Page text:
Fantasy Twitter is similar to the real world sometimes. If someone posts rankings, data, or rationale for a particular player, strategy, or take, we’ll find supporters and people arguing against it. One that elicits conversations involves zero running back or ZeroRB. ZeroRB and antifragility should be synonymous at this point, but drafting a ZeroRB team can make drafters uncomfortable. We could argue all day on defining ZeroRB, but we’ll focus on the concept of drafting wide receivers, an elite tight end, and an elite quarterback in the first handful of rounds. While we could mine for value in the running back dead zone, it’s typically more profitable to draft receivers. It’s preferable to use ZeroRB with 0.5 PPR and PPR scoring and rosters with three wide receivers and multiple flex spots.
That said, it doesn’t mean avoiding all running backs in the first handful of rounds. We also should be flexible if a player like D’Andre Swift of 2021 falls into the dead zone possessing RB1 skills and value. It reminds me of intermittent fasting, which I’ve done for the past two to three years. Most days, I’ll fast for 14 to 16 hours. However, I’ll also be flexible if there’s a special occasion or circumstance. Or there might be times when I don’t fast for 14-16 hours, but I’ll accumulate to that total by missing a meal. The overall point – with any strategy, especially ZeroRB, we want to be flexible with how the draft plays out and not rigid in our thinking. Let’s look at several of my top ZeroRB options with data from SportsInfoSolutions and TruMedia.
Chase Edmonds (RB, MIA)
We could honestly go with Chase Edmonds, Sony Michel, or Raheem Mostert here with the murky Dolphins backfield, since they’re all new arrivals. Add in the new head coach Mike McDaniel, and it’s unknown how the offense will shift with the addition of Tyreek Hill. The narrative around McDaniel hints at the 49ers’ run game, since he served as the offensive coordinator in 2021, with the five previous seasons as the run game coordinator.
Last season, the Dolphins ranked 11th in Pass% and 24th in Rush%, with Myles Gaskin and Duke Johnson finishing as their top two backs in rushing yards. Meanwhile, the 49ers remained more run-heavy with the fourth-best Rush% and second-lowest Pass%. Interestingly, the 49ers had a slow pace of play, with 62 plays per 60 minutes (No. 30) and 28.4 seconds per snap (No. 29). The Dolphins probably won’t pass as often with a more run-heavy approach, leading to potentially better passing efficiency from Tua Tagovailoa and their pass-catchers.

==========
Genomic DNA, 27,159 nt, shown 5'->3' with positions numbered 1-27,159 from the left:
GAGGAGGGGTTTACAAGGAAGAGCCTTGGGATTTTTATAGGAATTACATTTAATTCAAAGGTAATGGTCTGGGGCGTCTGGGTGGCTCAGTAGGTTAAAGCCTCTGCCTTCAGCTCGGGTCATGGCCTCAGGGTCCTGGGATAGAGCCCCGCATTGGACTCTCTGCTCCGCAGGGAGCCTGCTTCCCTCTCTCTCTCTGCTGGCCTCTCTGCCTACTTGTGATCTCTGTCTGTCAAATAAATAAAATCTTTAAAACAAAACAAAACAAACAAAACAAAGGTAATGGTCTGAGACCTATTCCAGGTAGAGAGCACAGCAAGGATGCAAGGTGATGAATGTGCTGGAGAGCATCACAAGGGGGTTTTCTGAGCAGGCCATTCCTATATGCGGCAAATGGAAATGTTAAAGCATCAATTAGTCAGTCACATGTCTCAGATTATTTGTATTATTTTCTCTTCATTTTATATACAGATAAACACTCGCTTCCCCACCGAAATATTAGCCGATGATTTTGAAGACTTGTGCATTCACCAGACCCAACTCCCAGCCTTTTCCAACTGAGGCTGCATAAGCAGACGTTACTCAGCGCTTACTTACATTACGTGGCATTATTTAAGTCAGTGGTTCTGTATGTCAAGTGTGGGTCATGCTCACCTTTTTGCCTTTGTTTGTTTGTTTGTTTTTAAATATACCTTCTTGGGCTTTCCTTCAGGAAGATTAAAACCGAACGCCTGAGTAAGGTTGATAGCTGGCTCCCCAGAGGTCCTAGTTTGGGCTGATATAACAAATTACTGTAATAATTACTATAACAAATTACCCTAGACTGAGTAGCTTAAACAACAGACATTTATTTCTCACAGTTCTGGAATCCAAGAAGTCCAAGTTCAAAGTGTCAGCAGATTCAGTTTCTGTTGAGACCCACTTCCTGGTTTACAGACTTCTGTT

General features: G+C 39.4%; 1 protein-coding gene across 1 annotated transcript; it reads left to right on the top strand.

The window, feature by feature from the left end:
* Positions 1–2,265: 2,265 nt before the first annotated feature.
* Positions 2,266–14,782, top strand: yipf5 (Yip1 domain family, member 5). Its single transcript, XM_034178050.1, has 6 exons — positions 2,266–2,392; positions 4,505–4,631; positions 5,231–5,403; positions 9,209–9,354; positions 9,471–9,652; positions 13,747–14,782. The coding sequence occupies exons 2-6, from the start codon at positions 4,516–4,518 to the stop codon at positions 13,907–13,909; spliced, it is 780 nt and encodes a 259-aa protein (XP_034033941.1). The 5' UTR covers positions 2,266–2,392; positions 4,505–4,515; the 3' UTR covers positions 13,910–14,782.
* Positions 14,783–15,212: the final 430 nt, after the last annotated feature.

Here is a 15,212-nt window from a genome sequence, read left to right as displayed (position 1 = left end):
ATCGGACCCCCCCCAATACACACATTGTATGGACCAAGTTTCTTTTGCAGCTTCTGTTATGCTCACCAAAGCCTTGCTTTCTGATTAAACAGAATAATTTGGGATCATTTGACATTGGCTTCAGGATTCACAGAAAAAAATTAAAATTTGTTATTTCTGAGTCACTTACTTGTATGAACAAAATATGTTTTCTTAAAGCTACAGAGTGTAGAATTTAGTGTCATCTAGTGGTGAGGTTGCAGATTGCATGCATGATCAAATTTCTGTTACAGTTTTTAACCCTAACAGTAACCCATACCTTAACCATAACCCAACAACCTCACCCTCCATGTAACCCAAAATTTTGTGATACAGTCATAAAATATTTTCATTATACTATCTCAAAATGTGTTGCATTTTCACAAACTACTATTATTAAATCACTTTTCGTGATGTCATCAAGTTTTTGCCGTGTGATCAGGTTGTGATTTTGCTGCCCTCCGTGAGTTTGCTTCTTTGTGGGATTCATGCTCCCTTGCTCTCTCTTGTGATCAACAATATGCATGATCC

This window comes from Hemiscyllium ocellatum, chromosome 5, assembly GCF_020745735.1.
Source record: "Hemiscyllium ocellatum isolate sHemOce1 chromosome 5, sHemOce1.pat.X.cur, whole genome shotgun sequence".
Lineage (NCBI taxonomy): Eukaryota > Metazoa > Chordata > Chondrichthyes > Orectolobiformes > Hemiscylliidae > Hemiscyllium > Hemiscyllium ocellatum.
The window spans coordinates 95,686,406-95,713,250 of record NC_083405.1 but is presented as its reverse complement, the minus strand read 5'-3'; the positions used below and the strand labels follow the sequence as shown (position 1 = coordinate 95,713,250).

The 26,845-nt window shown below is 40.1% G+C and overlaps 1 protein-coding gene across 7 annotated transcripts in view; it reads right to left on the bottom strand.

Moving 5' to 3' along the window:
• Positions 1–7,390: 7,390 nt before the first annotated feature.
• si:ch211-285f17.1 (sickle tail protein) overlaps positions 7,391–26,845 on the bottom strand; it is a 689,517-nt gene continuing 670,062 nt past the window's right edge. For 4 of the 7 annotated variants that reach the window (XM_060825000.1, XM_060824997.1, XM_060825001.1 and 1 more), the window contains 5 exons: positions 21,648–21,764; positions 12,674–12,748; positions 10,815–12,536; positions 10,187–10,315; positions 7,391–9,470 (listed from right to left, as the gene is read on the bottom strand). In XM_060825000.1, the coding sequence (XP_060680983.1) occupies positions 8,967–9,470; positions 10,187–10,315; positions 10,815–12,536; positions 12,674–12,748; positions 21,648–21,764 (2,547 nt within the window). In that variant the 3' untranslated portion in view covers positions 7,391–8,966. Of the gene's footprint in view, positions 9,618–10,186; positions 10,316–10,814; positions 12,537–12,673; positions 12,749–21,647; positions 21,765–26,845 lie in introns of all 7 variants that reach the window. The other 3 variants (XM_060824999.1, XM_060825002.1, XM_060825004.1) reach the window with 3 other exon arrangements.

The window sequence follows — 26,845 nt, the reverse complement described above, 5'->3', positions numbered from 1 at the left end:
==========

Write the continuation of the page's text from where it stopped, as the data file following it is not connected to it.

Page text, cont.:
According to SportsInfoSolutions, Elijah Mitchell had the third-most carries and second-most rushing yards with any motion in the backfield. Meanwhile, Gaskin ranked 19th in carries and 39th in rushing yards with backfield motion. It gives us a snippet into how the Dolphins backfield could thrive in 2022.
Edmonds Receiving Profile
Edmonds is arguably the most explosive back with the pass-catching upside, though Mostert possesses game-breaking speed when healthy. Before Edmonds suffered a high-ankle sprain in Week 9, he garnered a 16% target share versus James Conner’s 2% share. From an expected points standpoint, Edmonds showed a balanced profile with a 5.4 ruEP (No. 41) and 7.1 reEP (No. 12) per game during weeks 1 to 8.
If we look at the top 12 in reEP per game, several backs have an ADP as an RB1. That doesn’t mean it’s likely that Edmonds sustains his successful expected points role to finish as an RB1. However, Edmonds is a perfect ZeroRB option in a murky backfield with the rushing and receiving skills of backs that go much earlier in drafts. Even from a real-life standpoint, Edmonds ranked third in EPA amongst backs with 100 carries, according to SIS. Since Edmonds goes in the sixth or seventh round, fantasy managers could easily have an elite tight end, three to four receivers, and an elite quarterback before selecting him as one of my top ZeroRB targets. Take a chance on Michel and Mostert, though we won’t cover them in detail here.
ZeroRB Targets From Past Articles
Darrell Henderson, Kenneth Gainwell, and Michael Carter all landed in my drafting backward strategy and cheaper alternatives at QB and RB article. I provide detailed breakdowns of those three options. Henderson remains slept on, though offseason buzz from Sean McVay raises Henderson’s draft stock. Unfortunately, Cam Akers and Henderson have soft tissue injuries, according to the Jourdan Rodrigue of The Athletic. It might impact Henderson’s availability and draft stock, but he showed a balanced profile to begin the 2021 season before Sony Michel and Akers clouded our memories.
In Kenneth Gainwell's best 4 games, he averaged 18.9 PPR/G, aligning with the 4 highest target shares of 18% or higher.
Sneaky good advanced rushing metrics:
-2.5 YAC/Att (No. 38)
-20.6% Broken + Missed Tackles/Att (No. 6)
(amongst backs with 50 carries per @SportsInfo_SIS)
— Corbin (@corbin_young21) August 2, 2022